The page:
hide Matching Documents

The documents where this entity occurs most often are shown below. Click on a document to open it.

Document Max. Freq Min. Freq
Harper's Encyclopedia of United States History (ed. Benson Lossing) 12 0 Browse Search
Edward L. Pierce, Memoir and letters of Charles Sumner: volume 2 2 0 Browse Search
The Photographic History of The Civil War: in ten volumes, Thousands of Scenes Photographed 1861-65, with Text by many Special Authorities, Volume 4: The Cavalry (ed. Francis Trevelyan Miller) 1 1 Browse Search
View all matching documents...

Browsing named entities in The Photographic History of The Civil War: in ten volumes, Thousands of Scenes Photographed 1861-65, with Text by many Special Authorities, Volume 4: The Cavalry (ed. Francis Trevelyan Miller). You can also browse the collection for Richard Rush or search for Richard Rush in all documents.

Your search returned 1 result in 1 document section:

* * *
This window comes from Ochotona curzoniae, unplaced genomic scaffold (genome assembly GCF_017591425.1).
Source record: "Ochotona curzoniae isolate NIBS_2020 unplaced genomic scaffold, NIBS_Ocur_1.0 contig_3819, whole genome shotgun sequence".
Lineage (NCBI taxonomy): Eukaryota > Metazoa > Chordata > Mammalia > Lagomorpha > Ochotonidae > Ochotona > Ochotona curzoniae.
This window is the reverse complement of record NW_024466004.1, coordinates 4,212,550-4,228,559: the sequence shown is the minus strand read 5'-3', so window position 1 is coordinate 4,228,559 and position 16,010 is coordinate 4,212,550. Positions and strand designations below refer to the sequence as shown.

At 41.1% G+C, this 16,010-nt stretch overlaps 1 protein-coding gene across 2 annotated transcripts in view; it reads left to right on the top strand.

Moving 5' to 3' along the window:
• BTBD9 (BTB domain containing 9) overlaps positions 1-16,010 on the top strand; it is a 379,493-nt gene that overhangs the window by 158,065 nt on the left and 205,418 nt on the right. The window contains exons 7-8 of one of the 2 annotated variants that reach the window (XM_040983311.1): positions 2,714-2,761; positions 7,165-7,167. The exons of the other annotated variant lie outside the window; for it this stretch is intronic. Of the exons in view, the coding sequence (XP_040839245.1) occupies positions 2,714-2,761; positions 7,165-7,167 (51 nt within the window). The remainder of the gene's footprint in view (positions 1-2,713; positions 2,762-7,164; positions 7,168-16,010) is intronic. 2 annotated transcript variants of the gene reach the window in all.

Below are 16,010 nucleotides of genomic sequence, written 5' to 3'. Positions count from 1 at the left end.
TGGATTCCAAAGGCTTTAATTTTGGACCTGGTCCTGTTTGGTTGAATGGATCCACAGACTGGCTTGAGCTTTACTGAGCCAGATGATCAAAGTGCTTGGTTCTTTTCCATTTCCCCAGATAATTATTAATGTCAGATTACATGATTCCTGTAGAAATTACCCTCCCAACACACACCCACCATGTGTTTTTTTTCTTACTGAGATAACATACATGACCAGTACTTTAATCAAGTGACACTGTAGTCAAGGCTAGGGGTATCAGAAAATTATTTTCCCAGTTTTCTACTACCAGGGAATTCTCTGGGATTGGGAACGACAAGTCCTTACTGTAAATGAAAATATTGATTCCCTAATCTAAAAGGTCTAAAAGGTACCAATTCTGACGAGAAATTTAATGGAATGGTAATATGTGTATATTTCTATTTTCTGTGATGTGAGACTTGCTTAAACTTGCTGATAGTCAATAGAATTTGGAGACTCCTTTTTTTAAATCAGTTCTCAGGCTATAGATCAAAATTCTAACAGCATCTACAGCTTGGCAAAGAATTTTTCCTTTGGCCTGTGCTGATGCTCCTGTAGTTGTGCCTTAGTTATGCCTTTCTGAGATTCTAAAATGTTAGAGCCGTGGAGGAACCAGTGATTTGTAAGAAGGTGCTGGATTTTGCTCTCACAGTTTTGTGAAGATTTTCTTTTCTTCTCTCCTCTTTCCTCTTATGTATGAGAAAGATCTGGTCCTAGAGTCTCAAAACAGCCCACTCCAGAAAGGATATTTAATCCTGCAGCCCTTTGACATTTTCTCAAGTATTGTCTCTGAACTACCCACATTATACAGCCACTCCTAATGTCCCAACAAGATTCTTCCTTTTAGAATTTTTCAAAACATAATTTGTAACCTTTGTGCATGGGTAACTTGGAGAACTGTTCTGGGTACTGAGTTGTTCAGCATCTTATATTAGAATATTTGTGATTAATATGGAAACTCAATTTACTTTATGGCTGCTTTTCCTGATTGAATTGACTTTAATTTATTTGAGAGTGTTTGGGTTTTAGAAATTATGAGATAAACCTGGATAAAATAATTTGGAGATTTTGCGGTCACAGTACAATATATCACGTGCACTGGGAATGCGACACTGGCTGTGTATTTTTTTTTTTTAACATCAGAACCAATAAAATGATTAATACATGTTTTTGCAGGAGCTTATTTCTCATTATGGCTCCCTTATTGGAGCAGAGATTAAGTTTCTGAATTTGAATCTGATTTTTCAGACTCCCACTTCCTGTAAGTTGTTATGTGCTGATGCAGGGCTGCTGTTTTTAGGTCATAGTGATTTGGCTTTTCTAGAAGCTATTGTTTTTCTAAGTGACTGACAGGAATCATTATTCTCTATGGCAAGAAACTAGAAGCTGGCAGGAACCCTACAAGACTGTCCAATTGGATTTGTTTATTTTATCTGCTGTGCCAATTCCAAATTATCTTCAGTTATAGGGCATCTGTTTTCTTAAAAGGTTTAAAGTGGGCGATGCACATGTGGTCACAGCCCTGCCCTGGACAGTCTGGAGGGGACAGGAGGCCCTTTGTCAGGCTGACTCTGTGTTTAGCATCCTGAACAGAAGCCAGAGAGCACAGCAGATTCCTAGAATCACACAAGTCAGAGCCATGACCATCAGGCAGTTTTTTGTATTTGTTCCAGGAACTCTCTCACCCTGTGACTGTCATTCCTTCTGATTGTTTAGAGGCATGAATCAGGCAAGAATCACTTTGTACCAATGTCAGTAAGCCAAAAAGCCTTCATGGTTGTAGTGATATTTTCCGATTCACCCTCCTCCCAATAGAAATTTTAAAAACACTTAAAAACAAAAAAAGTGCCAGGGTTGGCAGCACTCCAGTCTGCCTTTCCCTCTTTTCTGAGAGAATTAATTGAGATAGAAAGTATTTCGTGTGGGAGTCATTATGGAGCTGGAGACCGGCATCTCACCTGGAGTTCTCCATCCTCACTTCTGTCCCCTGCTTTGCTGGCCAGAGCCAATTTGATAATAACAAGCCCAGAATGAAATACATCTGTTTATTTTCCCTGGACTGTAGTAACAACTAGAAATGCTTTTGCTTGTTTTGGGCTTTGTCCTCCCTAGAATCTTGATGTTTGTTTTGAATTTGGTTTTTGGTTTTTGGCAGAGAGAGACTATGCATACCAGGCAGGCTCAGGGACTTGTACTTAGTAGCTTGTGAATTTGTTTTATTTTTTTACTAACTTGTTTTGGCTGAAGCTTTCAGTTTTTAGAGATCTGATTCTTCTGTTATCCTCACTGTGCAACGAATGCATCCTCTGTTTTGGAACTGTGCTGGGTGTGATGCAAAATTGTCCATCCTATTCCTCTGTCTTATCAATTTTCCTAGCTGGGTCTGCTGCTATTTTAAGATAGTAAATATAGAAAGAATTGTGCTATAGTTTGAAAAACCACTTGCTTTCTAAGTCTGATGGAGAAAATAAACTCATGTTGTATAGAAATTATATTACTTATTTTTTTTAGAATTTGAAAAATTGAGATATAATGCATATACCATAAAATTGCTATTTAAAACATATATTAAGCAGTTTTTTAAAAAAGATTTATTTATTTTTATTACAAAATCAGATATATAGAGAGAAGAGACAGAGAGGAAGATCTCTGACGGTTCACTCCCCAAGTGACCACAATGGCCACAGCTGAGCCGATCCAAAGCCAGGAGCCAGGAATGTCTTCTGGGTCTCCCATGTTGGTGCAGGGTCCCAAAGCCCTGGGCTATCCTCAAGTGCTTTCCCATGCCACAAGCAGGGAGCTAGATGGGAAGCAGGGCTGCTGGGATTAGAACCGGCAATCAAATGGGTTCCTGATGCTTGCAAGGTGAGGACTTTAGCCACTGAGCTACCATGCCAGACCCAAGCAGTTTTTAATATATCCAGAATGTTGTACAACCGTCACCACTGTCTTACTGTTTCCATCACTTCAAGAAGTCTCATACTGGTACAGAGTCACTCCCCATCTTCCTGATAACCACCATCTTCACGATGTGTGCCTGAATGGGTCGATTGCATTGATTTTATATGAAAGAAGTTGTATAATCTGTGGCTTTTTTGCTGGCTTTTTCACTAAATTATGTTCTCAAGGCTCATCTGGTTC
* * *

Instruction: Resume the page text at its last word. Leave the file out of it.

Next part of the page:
he organization and equipment of the Confederate troops. On the other hand the North lacked similar advantages. Its new President was without military training, embarrassed rather than aided by a cabinet of lawyers and politicians as military advisers, captains of the pen rather than of the sword, and blind leading the blind. Mr. Lincoln found himself American lancers — the sixth Pennsylvania Few people have heard that there was an American regiment of lancers in 1861-1863. Colonel Richard Rush's regiment, the Sixth Pennsylvania, attempted to fight in this European fashion during the great conflict in which so much was discovered about the art of war. The Pennsylvanians carried the lance from December, 1861, until May, 1863, when it was discarded for the carbine, as being unsuited to the wooded country of Virginia through which the command operated. The regiment was organized in Philadelphia by Colonel Richard H. Rush, August to October, 1861, and was composed of the best b